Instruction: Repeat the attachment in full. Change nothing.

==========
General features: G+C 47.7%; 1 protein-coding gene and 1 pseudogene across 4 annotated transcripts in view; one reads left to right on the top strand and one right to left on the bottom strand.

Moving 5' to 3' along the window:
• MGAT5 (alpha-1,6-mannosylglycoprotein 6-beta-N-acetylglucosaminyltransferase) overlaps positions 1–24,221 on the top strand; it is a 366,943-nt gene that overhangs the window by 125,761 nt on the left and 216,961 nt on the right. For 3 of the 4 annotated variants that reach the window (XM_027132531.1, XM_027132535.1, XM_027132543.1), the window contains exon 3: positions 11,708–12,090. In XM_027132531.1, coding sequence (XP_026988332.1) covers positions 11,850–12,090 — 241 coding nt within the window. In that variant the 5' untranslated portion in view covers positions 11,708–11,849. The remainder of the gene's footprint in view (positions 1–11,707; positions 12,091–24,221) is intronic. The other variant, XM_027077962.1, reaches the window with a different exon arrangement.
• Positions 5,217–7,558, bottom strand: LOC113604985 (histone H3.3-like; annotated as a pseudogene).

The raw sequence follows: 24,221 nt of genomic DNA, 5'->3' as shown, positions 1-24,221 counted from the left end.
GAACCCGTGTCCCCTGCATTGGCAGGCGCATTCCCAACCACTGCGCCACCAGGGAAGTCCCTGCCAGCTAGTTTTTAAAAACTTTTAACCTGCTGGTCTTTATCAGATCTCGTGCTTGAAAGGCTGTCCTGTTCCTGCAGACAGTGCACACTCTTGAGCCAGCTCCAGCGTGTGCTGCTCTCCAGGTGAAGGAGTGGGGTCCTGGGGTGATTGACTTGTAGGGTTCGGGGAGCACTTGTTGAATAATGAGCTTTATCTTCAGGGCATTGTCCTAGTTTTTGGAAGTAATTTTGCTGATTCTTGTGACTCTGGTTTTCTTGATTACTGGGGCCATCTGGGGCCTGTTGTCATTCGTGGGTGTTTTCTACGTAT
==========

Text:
General features: G+C 47.7%; 1 protein-coding gene and 1 pseudogene across 4 annotated transcripts in view; one reads left to right on the top strand and one right to left on the bottom strand.

Moving 5' to 3' along the window:
• MGAT5 (alpha-1,6-mannosylglycoprotein 6-beta-N-acetylglucosaminyltransferase) overlaps positions 1–24,221 on the top strand; it is a 366,943-nt gene that overhangs the window by 125,761 nt on the left and 216,961 nt on the right. For 3 of the 4 annotated variants that reach the window (XM_027132531.1, XM_027132535.1, XM_027132543.1), the window contains exon 3: positions 11,708–12,090. In XM_027132531.1, coding sequence (XP_026988332.1) covers positions 11,850–12,090 — 241 coding nt within the window. In that variant the 5' untranslated portion in view covers positions 11,708–11,849. The remainder of the gene's footprint in view (positions 1–11,707; positions 12,091–24,221) is intronic. The other variant, XM_027077962.1, reaches the window with a different exon arrangement.
• Positions 5,217–7,558, bottom strand: LOC113604985 (histone H3.3-like; annotated as a pseudogene).

The raw sequence follows: 24,221 nt of genomic DNA, 5'->3' as shown, positions 1-24,221 counted from the left end.
GAACCCGTGTCCCCTGCATTGGCAGGCGCATTCCCAACCACTGCGCCACCAGGGAAGTCCCTGCCAGCTAGTTTTTAAAAACTTTTAACCTGCTGGTCTTTATCAGATCTCGTGCTTGAAAGGCTGTCCTGTTCCTGCAGACAGTGCACACTCTTGAGCCAGCTCCAGCGTGTGCTGCTCTCCAGGTGAAGGAGTGGGGTCCTGGGGTGATTGACTTGTAGGGTTCGGGGAGCACTTGTTGAATAATGAGCTTTATCTTCAGGGCATTGTCCTAGTTTTTGGAAGTAATTTTGCTGATTCTTGTGACTCTGGTTTTCTTGATTACTGGGGCCATCTGGGGCCTGTTGTCATTCGTGGGTGTTTTCTACGTAT